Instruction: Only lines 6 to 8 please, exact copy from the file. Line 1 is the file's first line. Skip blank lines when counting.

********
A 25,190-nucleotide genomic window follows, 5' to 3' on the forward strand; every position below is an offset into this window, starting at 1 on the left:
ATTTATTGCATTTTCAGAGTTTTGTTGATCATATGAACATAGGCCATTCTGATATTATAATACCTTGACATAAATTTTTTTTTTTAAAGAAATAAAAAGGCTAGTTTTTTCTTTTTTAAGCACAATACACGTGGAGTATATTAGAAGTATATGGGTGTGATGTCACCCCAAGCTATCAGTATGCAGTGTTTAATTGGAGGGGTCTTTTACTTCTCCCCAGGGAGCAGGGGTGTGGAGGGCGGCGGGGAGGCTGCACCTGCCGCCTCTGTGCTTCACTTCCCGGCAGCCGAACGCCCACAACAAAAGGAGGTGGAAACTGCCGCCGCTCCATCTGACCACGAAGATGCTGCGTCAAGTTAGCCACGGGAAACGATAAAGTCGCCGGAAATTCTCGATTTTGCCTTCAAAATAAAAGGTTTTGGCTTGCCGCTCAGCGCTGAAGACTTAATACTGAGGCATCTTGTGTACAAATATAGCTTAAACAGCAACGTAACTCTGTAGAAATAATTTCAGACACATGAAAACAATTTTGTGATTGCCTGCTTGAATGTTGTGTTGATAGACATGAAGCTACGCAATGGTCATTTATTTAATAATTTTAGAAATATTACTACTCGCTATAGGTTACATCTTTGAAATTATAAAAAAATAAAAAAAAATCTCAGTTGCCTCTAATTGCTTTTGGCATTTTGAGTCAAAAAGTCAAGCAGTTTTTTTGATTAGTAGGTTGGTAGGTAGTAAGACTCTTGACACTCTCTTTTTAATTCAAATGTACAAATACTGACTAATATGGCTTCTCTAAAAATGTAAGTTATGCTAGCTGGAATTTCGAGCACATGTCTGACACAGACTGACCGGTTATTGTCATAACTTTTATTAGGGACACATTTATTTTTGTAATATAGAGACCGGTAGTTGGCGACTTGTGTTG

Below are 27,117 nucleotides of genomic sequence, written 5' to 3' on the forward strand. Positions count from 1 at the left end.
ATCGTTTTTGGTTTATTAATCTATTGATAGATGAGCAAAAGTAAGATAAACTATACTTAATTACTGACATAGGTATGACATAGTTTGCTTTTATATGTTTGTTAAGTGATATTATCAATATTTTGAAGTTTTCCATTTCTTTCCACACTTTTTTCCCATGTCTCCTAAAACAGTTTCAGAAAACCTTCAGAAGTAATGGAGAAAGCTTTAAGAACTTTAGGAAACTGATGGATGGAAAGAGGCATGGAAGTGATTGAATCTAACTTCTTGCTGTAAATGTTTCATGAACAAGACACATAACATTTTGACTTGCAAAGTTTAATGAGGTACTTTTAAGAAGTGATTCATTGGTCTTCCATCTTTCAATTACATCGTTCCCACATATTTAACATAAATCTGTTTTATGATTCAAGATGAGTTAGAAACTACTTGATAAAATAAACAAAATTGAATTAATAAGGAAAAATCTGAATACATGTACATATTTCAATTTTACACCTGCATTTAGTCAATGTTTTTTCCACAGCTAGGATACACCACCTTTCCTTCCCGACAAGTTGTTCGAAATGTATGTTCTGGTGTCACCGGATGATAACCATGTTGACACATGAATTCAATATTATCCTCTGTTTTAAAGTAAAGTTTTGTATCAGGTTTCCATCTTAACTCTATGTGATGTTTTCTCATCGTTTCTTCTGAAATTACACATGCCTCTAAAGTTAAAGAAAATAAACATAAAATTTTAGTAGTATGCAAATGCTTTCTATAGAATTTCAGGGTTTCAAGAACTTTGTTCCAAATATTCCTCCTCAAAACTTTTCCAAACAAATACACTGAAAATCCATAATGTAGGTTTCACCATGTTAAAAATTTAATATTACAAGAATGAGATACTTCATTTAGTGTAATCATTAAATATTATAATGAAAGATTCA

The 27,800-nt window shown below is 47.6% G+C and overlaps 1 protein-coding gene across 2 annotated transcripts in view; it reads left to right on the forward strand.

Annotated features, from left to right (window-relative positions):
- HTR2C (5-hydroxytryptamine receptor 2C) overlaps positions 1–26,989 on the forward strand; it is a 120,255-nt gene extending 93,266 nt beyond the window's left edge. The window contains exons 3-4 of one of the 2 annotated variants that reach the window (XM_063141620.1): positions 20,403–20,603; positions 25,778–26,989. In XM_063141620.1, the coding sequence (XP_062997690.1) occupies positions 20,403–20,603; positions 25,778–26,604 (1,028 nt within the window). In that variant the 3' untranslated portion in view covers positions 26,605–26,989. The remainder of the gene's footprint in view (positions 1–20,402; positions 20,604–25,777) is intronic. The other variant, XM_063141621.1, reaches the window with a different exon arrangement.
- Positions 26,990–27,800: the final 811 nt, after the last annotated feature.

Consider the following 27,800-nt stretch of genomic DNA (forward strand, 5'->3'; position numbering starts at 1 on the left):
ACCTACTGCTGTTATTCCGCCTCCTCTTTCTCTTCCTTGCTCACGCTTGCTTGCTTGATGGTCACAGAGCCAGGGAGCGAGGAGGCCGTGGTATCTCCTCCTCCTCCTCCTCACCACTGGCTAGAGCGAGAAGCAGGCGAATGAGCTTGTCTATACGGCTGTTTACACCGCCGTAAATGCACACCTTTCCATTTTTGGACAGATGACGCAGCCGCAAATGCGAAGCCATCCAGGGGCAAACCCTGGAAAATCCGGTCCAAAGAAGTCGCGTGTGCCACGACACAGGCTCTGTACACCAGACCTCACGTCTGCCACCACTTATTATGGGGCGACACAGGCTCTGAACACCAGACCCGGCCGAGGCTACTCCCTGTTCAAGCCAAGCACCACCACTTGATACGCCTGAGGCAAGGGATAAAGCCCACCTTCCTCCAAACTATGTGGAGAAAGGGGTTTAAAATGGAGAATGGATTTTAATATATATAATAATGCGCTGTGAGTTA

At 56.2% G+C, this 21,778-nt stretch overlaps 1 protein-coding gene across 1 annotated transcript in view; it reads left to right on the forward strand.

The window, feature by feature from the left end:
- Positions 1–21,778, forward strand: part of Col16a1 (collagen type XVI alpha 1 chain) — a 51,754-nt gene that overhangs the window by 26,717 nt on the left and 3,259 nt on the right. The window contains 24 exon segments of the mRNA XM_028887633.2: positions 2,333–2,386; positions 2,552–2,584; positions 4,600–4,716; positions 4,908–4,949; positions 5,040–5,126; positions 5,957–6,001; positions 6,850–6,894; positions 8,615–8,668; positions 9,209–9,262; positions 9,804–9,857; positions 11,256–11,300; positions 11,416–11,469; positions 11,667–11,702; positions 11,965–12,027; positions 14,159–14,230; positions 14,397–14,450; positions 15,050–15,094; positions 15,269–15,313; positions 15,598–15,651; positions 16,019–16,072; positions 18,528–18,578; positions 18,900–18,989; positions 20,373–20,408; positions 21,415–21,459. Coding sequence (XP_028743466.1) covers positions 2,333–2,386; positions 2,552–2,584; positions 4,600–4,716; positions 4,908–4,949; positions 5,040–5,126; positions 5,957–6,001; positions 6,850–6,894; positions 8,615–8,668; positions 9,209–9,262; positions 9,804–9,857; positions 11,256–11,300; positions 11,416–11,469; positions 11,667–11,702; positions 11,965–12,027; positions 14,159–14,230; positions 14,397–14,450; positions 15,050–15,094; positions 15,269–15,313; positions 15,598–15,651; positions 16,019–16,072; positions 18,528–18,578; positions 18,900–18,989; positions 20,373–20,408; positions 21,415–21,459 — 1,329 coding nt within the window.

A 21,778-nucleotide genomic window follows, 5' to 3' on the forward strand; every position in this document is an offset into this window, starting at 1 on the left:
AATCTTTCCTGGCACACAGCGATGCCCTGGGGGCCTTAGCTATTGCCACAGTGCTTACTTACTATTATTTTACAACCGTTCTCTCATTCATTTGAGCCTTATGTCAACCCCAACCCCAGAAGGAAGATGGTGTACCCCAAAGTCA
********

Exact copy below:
Annotated features, from left to right (window-relative positions):
- HTR2C (5-hydroxytryptamine receptor 2C) overlaps positions 1–26,989 on the forward strand; it is a 120,255-nt gene extending 93,266 nt beyond the window's left edge. The window contains exons 3-4 of one of the 2 annotated variants that reach the window (XM_063141620.1): positions 20,403–20,603; positions 25,778–26,989. In XM_063141620.1, the coding sequence (XP_062997690.1) occupies positions 20,403–20,603; positions 25,778–26,604 (1,028 nt within the window). In that variant the 3' untranslated portion in view covers positions 26,605–26,989. The remainder of the gene's footprint in view (positions 1–20,402; positions 20,604–25,777) is intronic. The other variant, XM_063141621.1, reaches the window with a different exon arrangement.
- Positions 26,990–27,800: the final 811 nt, after the last annotated feature.